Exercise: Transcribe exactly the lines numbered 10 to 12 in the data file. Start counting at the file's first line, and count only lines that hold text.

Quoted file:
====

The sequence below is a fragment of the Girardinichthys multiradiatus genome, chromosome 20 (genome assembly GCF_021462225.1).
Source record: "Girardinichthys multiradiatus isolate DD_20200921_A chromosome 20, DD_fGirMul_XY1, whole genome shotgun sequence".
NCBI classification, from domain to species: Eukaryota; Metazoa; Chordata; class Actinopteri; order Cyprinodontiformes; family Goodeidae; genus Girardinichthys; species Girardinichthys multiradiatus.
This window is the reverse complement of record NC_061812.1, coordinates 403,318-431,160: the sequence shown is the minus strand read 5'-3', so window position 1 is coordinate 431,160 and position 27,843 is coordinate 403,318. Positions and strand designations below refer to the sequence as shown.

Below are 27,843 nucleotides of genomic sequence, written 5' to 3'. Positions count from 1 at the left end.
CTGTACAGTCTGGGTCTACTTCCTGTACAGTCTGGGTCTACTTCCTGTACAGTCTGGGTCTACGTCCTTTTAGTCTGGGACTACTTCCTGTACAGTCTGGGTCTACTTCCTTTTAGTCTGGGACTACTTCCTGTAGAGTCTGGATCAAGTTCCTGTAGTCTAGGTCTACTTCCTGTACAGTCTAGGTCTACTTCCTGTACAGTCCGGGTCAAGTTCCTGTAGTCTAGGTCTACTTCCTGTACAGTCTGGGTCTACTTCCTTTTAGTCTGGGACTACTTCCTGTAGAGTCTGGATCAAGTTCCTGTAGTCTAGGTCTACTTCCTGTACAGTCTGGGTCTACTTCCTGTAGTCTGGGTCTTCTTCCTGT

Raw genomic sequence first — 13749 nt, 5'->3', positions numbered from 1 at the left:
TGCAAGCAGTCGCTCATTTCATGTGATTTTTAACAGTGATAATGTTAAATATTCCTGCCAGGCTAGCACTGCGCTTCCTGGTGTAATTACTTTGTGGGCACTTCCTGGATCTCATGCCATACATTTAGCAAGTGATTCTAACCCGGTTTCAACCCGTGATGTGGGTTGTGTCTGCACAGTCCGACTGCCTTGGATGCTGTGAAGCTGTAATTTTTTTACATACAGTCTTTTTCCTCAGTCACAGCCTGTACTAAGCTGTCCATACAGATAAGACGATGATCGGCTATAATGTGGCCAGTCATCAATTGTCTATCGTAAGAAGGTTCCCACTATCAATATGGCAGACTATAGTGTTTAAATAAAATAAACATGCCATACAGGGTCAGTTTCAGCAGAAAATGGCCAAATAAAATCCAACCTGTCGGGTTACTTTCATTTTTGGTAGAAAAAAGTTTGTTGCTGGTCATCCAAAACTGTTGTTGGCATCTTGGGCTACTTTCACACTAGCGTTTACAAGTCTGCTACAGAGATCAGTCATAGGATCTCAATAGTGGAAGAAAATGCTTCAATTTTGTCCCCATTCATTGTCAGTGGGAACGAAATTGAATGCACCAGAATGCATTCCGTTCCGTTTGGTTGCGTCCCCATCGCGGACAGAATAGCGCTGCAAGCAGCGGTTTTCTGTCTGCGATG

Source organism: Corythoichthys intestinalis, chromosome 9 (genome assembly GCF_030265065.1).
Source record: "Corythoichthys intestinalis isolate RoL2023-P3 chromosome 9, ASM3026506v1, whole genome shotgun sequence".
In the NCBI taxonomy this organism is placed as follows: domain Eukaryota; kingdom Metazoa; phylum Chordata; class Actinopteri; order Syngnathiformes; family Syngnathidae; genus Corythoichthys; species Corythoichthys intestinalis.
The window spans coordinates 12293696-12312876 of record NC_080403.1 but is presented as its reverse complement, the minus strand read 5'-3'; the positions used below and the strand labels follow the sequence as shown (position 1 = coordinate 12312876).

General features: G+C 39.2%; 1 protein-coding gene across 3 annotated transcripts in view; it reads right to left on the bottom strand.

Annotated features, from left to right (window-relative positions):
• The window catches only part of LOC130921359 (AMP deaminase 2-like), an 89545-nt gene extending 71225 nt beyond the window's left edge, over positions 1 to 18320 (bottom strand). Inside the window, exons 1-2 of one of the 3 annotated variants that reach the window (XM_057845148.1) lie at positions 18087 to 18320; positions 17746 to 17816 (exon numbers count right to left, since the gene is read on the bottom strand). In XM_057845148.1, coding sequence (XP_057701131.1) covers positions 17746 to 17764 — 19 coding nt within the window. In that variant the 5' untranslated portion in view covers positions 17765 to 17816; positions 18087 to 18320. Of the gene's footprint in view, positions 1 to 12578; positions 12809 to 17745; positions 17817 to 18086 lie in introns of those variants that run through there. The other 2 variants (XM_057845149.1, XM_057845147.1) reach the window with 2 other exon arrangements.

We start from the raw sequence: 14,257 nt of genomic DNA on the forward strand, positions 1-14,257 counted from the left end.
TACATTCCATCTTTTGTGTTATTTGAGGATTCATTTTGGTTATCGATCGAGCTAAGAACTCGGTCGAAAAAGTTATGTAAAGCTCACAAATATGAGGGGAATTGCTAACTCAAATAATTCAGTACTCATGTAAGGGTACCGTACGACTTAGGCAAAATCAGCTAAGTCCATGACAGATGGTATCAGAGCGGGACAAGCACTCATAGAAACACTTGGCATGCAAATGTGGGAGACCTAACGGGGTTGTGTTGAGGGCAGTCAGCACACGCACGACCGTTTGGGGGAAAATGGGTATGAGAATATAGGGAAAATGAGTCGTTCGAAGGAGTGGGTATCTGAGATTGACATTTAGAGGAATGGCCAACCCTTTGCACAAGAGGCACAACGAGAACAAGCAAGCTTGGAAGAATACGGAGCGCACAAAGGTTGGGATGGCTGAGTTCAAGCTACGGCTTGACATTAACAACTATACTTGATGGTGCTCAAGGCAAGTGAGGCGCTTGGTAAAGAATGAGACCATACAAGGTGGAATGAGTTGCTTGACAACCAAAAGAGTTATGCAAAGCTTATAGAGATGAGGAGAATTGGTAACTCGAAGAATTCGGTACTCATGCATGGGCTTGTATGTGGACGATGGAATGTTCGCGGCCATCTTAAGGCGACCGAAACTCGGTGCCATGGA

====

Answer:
Source record: "Corythoichthys intestinalis isolate RoL2023-P3 chromosome 9, ASM3026506v1, whole genome shotgun sequence".
In the NCBI taxonomy this organism is placed as follows: domain Eukaryota; kingdom Metazoa; phylum Chordata; class Actinopteri; order Syngnathiformes; family Syngnathidae; genus Corythoichthys; species Corythoichthys intestinalis.
The window spans coordinates 12293696-12312876 of record NC_080403.1 but is presented as its reverse complement, the minus strand read 5'-3'; the positions used below and the strand labels follow the sequence as shown (position 1 = coordinate 12312876).